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The background for “My Sister Eileen” is a story unto itself. It originated as a series of short autobiographical stories published in The New Yorker, then collected and published as the book My Sister Eileen in 1938, by Ruth McKenney that eventually evolved into a book, a play, a musical, a radio play (and unproduced radio series), two films, and a CBS television series in the 1960-1961 season.

The stories were adapted for the stage by Joseph Fields and Jerome Chodorov. The Broadway production, directed by George S. Kaufman, opened on December 26, 1940 and the opening night cast included Shirley Booth as Ruth and Jo Ann Sayers as Eileen, with Richard Quine and Morris Carnovsky in supporting roles. Unfortunately, Eileen McKenney, the inspiration for the title character, and her husband, novelist and screenwriter Nathanael West, were killed in a car accident four days before the Broadway opening, as they traveled to New York to attend the play's premiere.

Then in 1942, Fields and Chodorov adapted their play for a film released by Columbia Pictures. Alexander Hall directed a cast that includes Rosalind Russell as Ruth and Janet Blair as Eileen, with Brian Aherne, George Tobias, Allyn Joslyn, Elizabeth Patterson, Grant Mitchell, and Richard Quine in supporting roles. Then in 1953, “Wonderful Town”, with lyrics by Betty Comden and Adolph Green and music by Leonard Bernstein, became the hit musical stage adaptation of “My Sister Eileen”. Rosalind Russell reprised the part of Ruth for the Broadway production and also appeared in a CBS Television broadcast of the musical in 1958.

Its success on Broadway prompted Harry Cohn, head of Columbia Pictures, to seek the film rights to the musical version. When they proved to be too costly, he decided to hire Jule Styne and Leo Robin to write a different score. Because the film couldn't bear any resemblance to “Wonderful Town”, a studio attorney was assigned to make sure there were no similarities between the two. Even the musical numbers had to be positioned at different places in the storyline.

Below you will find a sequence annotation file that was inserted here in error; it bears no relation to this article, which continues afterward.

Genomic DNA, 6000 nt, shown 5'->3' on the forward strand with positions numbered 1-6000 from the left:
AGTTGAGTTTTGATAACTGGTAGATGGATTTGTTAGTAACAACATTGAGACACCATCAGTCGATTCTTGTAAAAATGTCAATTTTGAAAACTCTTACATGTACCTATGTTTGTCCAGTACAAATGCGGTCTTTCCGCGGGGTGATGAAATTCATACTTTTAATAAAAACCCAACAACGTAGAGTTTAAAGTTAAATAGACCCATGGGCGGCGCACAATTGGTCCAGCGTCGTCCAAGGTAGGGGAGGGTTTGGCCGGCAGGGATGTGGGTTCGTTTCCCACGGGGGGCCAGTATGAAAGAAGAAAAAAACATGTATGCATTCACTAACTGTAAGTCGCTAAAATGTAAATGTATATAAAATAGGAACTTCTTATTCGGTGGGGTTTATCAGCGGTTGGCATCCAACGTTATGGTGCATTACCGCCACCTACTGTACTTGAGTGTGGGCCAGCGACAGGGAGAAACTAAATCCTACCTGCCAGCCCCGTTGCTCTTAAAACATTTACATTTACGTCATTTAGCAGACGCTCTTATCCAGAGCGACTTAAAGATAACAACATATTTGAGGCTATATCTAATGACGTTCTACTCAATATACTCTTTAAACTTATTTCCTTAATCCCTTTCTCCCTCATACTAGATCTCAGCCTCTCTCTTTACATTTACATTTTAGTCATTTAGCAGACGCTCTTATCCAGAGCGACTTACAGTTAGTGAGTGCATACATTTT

Screenwriter/director Richard Quine, who had portrayed Frank Lippincott in the 1940 stage play and the 1942 screen adaptation, originally, cast Judy Holliday in the role of Ruth Sherwood. But when the actress got into a contract dispute with the studio, Betty Garrett replaced her. This was Garrett’s, (who had been essentially, but not officially, blacklisted due to her marriage to Larry Parks, a one-time member of the Communist Party), first screen appearance since “On the Town” with Gene Kelly and Frank Sinatra six years earlier. Bob Fosse, who also played Frank Lippincott in the film, choreographed the fantastic musical numbers. Bosley Crowther of the New York Times wrote:

"Happily let it be stated that Miss Garrett and Miss Leigh are okay. In fact Miss Garrett is okay in shining letters . . . [She] has the proper skepticism and the right desperation for the role. Her way with a line is homicidal. What's more, she can dance and sing. These are essential talents in this production, in which Miss Leigh . . . is particularly nimble on her legs — and for which Mr. Styne and Mr. Robin have dished up some apt and lively songs . . . But it is Jack Lemmon . . . who generates the most amusement and upholds the tarnished dignity of males. Mr. Lemmon is a charming comedy actor, getting more so in each successive film. And his off-hand maneuvering around Miss Garrett to shatter her resistance is grand. When the two, in a scene of mad seduction, sing "It's Bigger Than You and Me," the breadth of the spoof is established and the high point of the comedy is reached."

Basically, this is one of the most entertaining musicals to ever come out of Hollywood, light and witty, sweet and subtle. The songs are a joy, the dancing a treat and the story deliciously simple. Janet Leigh and Jack Lemmon shine, but the true star is the glorious Betty Garrett.